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Gorbachev leaves behind a mixed legacy

Sep 8, 2022 | Opinion, Editorials, Featured

Russian President Vladimir Putin, right, listens to former President of the Soviet Union Mikhail Gorbachev during a news conference in Schleswig, Germany, Dec. 21, 2004 Photo: Christian Charisius/Reuters

Marco Levytsky
Editorial Writer

August 30 Mikhail Gorbachev, the last leader of the Soviet Union passed away in Moscow. He leaves behind a mixed legacy – highly respected in the West for his role in ending the Cold War and the Soviet Empire and reviled in Russia for bringing an end to the Soviet Empire and for the turmoil that followed.

Russian dictator Vladimir Putin, who has called the collapse of the Soviet Union the “worst catastrophe” of the 20th century, expressed condolences to the family through his spokesperson, Dmitry Peskov, but snubbed Gorbachev by denying him a state funeral. Russian hard-liners were quick to condemn Gorbachev. Igor Girkin, a former colonel in Russian intelligence and previous commander for the Russian-backed separatists in eastern Ukraine, wrote on Telegram that Gorbachev was a “traitor” who deserved “eternal shame.”

For Ukrainians, his legacy has both positives and negatives.

On the positive side, he initiated the policies of Glasnost (openness) and Perestroika (restructuring, Perebudova in Ukrainian). As often happens when dictatorships begin to loosen up, little openings can unleash the forces that release the floodgates to a tsunami of pent-up frustrations caused in this case by the brutal Russian oppression suffered for decades in some countries and centuries in others. First the Central European satellites broke the chains, then the USSR itself began to disintegrate. When hardline Communists felt things had gone too far, they initiated a coup on August 19, 1991 and removed Gorbachev from power. The coup turned into a drunken comedy of errors and the even more liberal reformer, Boris Yeltsin, President of the Russian Federation, emerged on top. On August 24 the Parliament of the Ukrainian Soviet Socialist Republic, the Verkhovna Rada, declared independence subject to a referendum. On December 1, 1991, 91 per cent of Ukrainians voted for independence with majorities in every single region including Crimea. A week later Yeltsin, Ukrainian President Leonid Kravchuk and Belarusian President Stanislav Shushkevich met in Belarus where they signed the Belovezha Accords. These declared that the Soviet Union had ceased to exist “as a subject of international law and geopolitical reality.” It repudiated the 1922 union treaty that established the Soviet Union and established the Commonwealth of Independent States (CIS) in the Union’s place.

On the negative side Gorbachev had stalled in telling the world about the Chornobyl nuclear disaster in 1986, exposing countless Ukrainians to deadly radiation. This, however, did lead to Glasnost.

He also opposed Ukrainian independence, preferring instead a new Soviet Union which would respect the autonomy of the republics. Gorbachev’s problem was that he still believed in the Soviet system. He didn’t want to destroy it, but to reform it and preserve it — to establish “socialism with a human face”. But this was a pipedream. The USSR was rotten to the core and could not be reformed. It simply had to be destroyed.

Yet another negative was his support for Putin’s annexation of Crimea in 2014.

Russian President Vladimir Putin, right, listens to former President of the Soviet Union Mikhail Gorbachev during a news conference in Schleswig, Germany, Dec. 21, 2004 Photo: Christian Charisius/Reuters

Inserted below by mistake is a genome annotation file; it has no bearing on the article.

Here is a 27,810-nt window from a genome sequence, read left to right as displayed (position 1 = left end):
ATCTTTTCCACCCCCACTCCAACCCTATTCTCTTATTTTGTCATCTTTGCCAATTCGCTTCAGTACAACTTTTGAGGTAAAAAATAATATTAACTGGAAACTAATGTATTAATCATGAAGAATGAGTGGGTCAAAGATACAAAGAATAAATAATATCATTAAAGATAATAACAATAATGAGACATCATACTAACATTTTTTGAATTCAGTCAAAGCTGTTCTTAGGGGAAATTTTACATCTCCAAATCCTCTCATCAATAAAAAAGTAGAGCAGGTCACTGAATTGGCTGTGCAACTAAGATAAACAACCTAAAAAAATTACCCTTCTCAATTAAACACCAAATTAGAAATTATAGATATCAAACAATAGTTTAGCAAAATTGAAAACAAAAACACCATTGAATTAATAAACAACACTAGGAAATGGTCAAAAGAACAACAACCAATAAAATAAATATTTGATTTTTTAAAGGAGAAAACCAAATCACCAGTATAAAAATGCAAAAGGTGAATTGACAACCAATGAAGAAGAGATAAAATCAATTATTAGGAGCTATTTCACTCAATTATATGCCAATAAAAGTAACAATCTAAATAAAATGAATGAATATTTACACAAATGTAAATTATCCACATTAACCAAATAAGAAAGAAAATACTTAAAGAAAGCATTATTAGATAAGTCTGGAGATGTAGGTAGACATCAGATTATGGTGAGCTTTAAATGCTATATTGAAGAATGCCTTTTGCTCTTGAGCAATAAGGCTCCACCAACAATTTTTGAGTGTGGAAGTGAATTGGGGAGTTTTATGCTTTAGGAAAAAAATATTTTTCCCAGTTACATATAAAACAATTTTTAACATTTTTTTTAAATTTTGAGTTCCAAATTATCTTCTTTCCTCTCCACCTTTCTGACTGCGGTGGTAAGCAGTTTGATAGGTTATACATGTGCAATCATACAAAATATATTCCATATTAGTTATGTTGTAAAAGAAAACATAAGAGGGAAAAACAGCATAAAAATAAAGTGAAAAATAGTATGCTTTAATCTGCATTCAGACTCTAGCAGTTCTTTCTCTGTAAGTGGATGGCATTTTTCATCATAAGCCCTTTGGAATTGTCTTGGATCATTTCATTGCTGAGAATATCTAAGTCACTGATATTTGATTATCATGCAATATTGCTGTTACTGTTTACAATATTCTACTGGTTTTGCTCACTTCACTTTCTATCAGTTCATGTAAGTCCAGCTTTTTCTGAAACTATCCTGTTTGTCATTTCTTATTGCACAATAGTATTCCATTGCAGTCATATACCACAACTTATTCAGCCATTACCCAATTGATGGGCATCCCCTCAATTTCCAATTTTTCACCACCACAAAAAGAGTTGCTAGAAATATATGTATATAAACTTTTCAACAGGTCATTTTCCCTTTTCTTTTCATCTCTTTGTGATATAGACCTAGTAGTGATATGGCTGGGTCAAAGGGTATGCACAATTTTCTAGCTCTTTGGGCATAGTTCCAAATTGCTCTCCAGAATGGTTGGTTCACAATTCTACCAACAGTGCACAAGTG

He made no public comments about the current all-out invasion, but according to Pavel Palazhchenko, who worked with him for 37 years and spoke to him a few weeks ago by phone said he and others had been struck by how traumatised Gorbachev was by events in Ukraine.

“It’s not just the (special military) operation that started on Feb. 24, but the entire evolution of relations between Russia and Ukraine over the past years that was really, really a big blow to him. It really crushed him emotionally and psychologically,” Palazhchenko told Reuters in an interview. Being half Russian and half Ukrainian (on his mother’s side), Gorbachev actually believed in the fraternity of the two nationalities. He was also a Holodomor survivor. He was born on March 2, 1931, in the small village of Privolnoye, in the primarily Ukrainian Kuban region of Russia. Gorbachev was two years old when Stalin’s genocidal famine hit the region. A third to a half of the population of Privolnoye died of hunger. “Entire families were dying, and the half-ruined ownerless huts would remain deserted for years,” he remembered.

But it wasn’t Gorbachev who drew the final curtain on the USSR – it was Yeltsin. Yeltsin tried to turn Russia away from its despotic past and create a democratic state, but unfortunately, he failed due to his own alcoholism and corruption. And it was his corruption which prompted him to sell his soul to the devil. And that’s exactly what it was. Boris Yeltsin made a deal with Vladimir Putin to make Putin his successor in return for immunity for all his crimes.

In the final analysis, Gorbachev can be best compared to the protagonist in a Greek tragedy – a moral person with a fatal flaw that destroys him. He was basically a decent man (no doubt due to the Ukrainian half of his heritage) trying to rule a country where all historic rulers have considered human decency to be a terminal disease. And he was naïve enough to believe that the USSR and Russia could actually be reformed. Nevertheless, he set in motion the events that eventually led to the fall of the “Evil Empire” and opened the door to independence for the individual Soviet republics like Ukraine. For that he deserves a place in history that recognizes both his accomplishments and his failings.

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